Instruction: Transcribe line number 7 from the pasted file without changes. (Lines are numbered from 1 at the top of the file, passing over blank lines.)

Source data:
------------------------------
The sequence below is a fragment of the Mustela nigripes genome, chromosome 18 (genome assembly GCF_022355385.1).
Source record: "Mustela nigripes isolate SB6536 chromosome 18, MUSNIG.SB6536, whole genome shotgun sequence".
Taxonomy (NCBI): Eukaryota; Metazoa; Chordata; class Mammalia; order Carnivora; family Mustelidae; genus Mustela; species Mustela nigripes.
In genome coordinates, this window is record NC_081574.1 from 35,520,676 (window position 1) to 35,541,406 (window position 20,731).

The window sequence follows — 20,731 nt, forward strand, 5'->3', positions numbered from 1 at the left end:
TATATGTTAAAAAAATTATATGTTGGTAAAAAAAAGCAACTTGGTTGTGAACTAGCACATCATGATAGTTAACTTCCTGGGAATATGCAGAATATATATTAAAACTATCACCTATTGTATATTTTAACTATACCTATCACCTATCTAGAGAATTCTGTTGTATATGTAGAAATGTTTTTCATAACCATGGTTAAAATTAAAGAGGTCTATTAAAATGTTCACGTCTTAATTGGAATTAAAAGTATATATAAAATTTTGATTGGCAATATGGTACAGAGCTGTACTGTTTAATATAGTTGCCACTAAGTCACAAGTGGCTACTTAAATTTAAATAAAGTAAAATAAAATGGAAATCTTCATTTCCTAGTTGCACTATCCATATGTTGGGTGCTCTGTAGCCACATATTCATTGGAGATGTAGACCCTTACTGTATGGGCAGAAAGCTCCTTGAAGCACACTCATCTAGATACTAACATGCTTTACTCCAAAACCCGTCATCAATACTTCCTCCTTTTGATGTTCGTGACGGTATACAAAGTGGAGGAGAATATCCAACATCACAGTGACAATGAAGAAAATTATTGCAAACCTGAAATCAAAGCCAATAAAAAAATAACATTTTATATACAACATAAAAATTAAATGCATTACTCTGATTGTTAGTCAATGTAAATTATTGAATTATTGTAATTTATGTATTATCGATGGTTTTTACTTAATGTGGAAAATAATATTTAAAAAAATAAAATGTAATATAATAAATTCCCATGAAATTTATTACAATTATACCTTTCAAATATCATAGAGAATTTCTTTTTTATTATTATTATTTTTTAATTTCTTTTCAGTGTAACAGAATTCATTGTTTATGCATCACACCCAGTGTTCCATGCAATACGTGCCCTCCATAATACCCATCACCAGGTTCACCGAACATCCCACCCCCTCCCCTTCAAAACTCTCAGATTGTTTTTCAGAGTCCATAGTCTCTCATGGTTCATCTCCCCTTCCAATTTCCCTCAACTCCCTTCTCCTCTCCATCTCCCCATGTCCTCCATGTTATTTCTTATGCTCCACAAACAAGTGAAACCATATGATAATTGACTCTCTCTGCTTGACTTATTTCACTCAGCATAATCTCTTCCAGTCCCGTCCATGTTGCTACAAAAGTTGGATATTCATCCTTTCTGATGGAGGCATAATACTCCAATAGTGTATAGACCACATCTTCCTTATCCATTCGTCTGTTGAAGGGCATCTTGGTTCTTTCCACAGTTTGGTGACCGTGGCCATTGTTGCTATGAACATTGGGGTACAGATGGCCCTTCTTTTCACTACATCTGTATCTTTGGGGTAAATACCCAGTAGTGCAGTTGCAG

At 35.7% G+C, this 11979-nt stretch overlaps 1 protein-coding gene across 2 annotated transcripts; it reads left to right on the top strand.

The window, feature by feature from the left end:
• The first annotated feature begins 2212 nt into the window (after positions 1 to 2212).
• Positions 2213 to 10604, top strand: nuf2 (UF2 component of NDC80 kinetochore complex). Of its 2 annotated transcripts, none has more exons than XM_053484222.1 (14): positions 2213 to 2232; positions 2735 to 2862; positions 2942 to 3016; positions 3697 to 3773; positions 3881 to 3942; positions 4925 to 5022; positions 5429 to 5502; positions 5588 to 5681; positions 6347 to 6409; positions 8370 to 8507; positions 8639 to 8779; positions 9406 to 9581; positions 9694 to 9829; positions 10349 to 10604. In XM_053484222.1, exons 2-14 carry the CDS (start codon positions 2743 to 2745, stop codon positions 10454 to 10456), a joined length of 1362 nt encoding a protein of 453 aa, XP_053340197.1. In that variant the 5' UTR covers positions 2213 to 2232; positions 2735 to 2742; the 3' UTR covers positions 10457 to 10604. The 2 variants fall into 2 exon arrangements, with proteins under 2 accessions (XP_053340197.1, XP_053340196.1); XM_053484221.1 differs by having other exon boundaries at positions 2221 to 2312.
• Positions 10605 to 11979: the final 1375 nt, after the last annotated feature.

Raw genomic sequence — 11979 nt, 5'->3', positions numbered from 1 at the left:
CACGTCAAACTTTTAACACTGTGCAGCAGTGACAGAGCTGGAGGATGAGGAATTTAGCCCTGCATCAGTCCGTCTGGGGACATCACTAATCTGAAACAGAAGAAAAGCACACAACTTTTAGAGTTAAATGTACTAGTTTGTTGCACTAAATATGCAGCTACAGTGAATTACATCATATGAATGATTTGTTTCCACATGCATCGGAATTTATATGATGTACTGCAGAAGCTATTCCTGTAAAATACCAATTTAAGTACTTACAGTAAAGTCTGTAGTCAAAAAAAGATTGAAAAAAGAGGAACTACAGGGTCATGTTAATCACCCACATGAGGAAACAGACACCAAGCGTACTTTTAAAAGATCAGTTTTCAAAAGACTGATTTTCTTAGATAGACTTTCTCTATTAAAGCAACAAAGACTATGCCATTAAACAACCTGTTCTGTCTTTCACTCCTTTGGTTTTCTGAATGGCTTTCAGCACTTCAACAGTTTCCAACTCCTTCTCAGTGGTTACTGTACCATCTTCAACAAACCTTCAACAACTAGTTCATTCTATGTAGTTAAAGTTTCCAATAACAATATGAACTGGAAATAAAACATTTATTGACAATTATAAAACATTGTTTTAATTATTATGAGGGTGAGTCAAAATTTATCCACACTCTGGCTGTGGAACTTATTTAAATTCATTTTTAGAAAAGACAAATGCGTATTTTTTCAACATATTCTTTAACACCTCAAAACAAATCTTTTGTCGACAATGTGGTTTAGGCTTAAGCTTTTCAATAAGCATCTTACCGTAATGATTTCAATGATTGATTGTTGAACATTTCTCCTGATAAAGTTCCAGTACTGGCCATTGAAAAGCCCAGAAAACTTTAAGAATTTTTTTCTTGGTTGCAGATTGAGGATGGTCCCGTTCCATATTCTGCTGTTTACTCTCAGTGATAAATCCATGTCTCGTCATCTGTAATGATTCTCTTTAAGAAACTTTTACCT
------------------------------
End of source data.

At 35.7% G+C, this 11979-nt stretch overlaps 1 protein-coding gene across 2 annotated transcripts; it reads left to right on the top strand.